Students design system to save university thousands of litres of water
Science is thirsty work‚ but with a cooler box‚ a garden hose‚ some pipes‚ and a water pump‚ chemistry students at Stellenbosch University in the drought stricken Western Cape are saving 3‚000 litres of water a week.
Chemistry equipment at the university’s laboratories needs a constant flow of cold water to prevent overheating and normally tap water is run through the system and then straight down the drain.
But chemistry PhD students Monica Clements‚ Jonathan Hay and Anton Hamann responded to their head of department Professor Peter Mallon’s challenge to save water by coming up with a “Closed Cold-Water Recycling System (CCWRS)”.
The innovative yet inexpensive system is essentially a cooler box filled with ice water being pumped through a closed system and is currently being used on various equipment at the university’s organic chemistry laboratory.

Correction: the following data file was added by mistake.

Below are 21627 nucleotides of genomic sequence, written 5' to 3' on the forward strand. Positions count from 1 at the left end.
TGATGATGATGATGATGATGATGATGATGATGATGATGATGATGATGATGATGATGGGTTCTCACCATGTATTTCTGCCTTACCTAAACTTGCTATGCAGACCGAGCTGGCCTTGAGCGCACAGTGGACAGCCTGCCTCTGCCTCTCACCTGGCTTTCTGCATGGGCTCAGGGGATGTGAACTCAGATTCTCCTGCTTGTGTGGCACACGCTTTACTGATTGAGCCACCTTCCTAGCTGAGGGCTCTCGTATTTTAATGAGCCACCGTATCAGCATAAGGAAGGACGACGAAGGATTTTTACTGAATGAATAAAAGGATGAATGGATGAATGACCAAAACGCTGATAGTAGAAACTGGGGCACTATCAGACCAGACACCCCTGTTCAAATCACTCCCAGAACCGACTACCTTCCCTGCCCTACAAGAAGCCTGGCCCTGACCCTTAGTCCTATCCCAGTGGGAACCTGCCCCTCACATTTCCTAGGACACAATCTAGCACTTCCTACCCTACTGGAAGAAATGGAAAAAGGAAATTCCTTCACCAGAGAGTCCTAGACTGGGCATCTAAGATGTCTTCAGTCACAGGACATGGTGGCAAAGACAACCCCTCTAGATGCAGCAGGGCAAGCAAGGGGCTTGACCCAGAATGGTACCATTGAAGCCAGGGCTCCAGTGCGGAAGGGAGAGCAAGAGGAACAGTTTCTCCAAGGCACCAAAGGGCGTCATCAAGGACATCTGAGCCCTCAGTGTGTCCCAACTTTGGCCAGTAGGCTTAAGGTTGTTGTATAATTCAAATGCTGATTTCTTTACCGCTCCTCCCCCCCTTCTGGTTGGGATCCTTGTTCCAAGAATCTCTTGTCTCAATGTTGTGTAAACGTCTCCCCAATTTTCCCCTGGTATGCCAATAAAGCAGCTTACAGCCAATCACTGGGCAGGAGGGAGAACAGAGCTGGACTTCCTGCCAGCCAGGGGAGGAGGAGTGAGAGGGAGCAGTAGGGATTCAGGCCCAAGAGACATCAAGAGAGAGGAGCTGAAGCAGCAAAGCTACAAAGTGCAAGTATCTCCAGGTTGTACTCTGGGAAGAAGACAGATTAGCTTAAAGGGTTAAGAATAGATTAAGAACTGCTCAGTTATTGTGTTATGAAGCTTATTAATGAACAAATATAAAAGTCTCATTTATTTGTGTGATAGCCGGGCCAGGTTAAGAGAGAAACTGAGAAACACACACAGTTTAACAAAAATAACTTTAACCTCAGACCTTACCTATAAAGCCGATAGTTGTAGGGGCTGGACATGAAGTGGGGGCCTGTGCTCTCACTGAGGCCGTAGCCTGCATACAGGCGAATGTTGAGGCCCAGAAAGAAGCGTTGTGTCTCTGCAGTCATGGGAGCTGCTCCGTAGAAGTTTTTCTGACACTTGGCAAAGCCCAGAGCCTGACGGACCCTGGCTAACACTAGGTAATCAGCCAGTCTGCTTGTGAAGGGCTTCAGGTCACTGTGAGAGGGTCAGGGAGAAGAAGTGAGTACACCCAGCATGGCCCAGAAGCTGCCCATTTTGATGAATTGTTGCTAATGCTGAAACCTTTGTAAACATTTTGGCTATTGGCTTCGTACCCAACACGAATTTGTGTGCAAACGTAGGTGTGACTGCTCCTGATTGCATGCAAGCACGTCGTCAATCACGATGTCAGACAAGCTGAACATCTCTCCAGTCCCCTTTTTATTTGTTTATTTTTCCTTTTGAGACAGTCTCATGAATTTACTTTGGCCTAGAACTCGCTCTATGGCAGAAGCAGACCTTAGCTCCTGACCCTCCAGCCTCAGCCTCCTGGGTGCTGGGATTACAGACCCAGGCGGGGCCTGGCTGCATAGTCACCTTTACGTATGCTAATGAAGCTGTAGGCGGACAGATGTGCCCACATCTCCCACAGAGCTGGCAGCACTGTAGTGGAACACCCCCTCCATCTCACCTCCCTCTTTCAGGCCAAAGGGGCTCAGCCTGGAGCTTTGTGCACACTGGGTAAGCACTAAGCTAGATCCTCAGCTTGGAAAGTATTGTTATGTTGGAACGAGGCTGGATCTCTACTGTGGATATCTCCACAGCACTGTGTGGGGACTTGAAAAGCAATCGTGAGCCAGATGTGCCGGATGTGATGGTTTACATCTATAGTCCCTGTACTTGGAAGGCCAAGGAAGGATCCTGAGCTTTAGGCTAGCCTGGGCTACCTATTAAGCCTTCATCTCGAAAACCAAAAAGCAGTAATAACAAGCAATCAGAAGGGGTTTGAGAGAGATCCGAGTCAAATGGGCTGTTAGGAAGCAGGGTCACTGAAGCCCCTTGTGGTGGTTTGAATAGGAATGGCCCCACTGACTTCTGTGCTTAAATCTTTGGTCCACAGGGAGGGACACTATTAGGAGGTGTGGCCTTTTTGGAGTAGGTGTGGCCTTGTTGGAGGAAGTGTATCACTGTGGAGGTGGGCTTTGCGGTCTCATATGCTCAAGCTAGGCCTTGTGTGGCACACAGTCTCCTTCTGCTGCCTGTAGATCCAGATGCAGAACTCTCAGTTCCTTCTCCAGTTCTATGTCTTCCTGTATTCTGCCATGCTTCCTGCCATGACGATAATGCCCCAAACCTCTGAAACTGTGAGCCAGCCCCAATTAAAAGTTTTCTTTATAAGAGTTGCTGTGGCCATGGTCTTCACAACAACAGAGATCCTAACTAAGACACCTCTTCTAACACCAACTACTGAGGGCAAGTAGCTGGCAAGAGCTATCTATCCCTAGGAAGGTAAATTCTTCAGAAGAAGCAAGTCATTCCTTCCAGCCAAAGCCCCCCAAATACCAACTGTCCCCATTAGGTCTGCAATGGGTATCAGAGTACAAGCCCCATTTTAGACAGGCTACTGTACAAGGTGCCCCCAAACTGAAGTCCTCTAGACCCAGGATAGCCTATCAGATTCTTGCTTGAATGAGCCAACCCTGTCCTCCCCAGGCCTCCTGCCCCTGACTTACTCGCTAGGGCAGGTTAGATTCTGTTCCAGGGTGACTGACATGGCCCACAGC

“The basic principle is that the water is cooled down with ice and then recycled in a closed system‚ whereas previously perfectly potable tap water would have gone down the drain‚” said university spokesperson Martin Viljoen.
The laboratory's evaporators had been identified as the university's major water guzzlers as they used over 100 litres of water per day when running directly from the tap‚ said Viljoen.
The new system has been running smoothly and Hay said their only water usage now comes from washing equipment‚ cleaning‚ and the ice which they have to add to cool down the water.
Using the system has also improved efficiency in the lab equipment. Solvents‚ for example‚ condense quicker because of the use of ice cold water.
Adding a closed system by means of a “Buchi pump” to their vacuum suction filtration process not only cut water usage but also resulted in a “much faster and drier filtration step that allow students to continue to the next step more quickly”.
Students now use as little as 50 litres of water per person per day mostly for washing and cleaning but this can be further reduced by placing a smaller bucket in large wash basins which Viljoen said is usually enough for two students' glassware.